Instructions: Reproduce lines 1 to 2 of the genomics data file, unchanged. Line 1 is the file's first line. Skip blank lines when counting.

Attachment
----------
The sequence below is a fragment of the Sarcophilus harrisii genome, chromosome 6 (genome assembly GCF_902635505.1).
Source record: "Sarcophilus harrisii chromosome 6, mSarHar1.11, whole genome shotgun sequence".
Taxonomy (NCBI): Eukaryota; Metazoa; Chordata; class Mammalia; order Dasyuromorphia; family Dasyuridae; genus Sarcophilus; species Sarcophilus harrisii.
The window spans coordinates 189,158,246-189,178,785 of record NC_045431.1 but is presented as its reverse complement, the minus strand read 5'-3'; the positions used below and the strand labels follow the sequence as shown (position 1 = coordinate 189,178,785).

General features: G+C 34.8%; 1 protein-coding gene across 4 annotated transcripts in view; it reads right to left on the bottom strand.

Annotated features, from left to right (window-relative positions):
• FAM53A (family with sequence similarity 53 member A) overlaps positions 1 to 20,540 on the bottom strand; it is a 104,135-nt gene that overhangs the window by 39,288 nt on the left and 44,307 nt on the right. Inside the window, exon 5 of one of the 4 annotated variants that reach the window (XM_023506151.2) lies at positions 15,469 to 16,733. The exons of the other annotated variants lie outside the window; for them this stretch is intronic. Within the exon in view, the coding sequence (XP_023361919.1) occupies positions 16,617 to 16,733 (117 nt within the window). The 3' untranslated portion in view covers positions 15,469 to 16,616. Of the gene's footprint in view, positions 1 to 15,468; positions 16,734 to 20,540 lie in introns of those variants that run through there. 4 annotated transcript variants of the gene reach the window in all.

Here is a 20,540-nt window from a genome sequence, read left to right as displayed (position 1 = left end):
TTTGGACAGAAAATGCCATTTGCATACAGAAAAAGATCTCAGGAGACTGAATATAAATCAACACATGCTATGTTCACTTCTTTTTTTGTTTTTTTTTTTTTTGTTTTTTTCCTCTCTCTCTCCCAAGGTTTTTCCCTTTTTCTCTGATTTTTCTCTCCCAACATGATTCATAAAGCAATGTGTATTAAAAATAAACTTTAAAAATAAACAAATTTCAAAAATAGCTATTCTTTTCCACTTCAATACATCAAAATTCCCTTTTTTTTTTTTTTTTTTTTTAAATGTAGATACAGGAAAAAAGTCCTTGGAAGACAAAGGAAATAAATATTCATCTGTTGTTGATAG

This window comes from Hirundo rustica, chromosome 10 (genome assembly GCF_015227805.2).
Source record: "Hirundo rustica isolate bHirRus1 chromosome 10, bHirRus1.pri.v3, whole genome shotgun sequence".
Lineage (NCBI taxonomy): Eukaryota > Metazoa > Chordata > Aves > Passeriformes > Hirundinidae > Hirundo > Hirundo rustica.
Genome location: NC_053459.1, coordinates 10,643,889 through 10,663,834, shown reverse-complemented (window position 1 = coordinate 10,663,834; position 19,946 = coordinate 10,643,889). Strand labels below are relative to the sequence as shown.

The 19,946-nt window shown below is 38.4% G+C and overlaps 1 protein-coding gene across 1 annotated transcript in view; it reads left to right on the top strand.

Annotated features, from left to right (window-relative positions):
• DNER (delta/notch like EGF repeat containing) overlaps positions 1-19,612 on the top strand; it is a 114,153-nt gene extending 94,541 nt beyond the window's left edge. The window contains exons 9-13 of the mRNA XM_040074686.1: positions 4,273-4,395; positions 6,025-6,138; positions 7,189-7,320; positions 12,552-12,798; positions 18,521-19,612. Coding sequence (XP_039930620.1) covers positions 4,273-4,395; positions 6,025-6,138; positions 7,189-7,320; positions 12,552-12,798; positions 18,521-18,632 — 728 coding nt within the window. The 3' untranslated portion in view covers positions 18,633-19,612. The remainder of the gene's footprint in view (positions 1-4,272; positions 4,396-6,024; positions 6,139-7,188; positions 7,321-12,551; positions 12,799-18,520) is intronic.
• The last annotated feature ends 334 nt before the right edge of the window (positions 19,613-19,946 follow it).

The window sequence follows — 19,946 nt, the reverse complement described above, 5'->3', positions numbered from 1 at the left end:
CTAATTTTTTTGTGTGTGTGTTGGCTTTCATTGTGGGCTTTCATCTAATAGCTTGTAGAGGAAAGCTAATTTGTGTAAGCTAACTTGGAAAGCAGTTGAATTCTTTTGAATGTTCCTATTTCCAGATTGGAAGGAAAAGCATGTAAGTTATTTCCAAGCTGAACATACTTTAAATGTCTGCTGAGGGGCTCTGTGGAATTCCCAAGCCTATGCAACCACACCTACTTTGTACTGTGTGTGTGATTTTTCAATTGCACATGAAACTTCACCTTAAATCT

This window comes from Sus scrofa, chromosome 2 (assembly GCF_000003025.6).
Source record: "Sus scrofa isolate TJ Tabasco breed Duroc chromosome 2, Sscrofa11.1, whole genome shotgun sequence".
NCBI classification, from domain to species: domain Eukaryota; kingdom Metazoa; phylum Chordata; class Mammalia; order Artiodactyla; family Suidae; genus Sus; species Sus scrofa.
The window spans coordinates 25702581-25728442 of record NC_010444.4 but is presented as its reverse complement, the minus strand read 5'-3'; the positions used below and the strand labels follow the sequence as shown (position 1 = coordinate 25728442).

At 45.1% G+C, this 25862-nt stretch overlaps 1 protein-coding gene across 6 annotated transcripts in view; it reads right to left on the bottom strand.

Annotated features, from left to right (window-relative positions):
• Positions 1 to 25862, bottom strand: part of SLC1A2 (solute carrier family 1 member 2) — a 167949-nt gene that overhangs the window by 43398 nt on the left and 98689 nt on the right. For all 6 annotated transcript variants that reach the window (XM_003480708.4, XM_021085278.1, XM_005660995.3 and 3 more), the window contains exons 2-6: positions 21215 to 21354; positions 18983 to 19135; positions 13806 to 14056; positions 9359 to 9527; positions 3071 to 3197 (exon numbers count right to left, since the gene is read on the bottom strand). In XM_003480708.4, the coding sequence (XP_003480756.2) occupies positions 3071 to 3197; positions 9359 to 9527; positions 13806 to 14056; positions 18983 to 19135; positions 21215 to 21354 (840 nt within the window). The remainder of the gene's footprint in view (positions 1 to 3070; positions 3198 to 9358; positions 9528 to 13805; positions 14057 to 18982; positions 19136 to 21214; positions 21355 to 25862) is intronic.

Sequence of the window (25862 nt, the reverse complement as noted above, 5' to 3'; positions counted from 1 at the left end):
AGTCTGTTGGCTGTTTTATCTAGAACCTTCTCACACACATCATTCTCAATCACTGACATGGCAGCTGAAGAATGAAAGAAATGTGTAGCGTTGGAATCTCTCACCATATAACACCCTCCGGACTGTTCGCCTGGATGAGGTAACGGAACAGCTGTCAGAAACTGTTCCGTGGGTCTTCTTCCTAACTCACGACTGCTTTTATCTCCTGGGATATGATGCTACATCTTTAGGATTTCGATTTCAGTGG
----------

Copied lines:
The sequence below is a fragment of the Sarcophilus harrisii genome, chromosome 6 (genome assembly GCF_902635505.1).
Source record: "Sarcophilus harrisii chromosome 6, mSarHar1.11, whole genome shotgun sequence".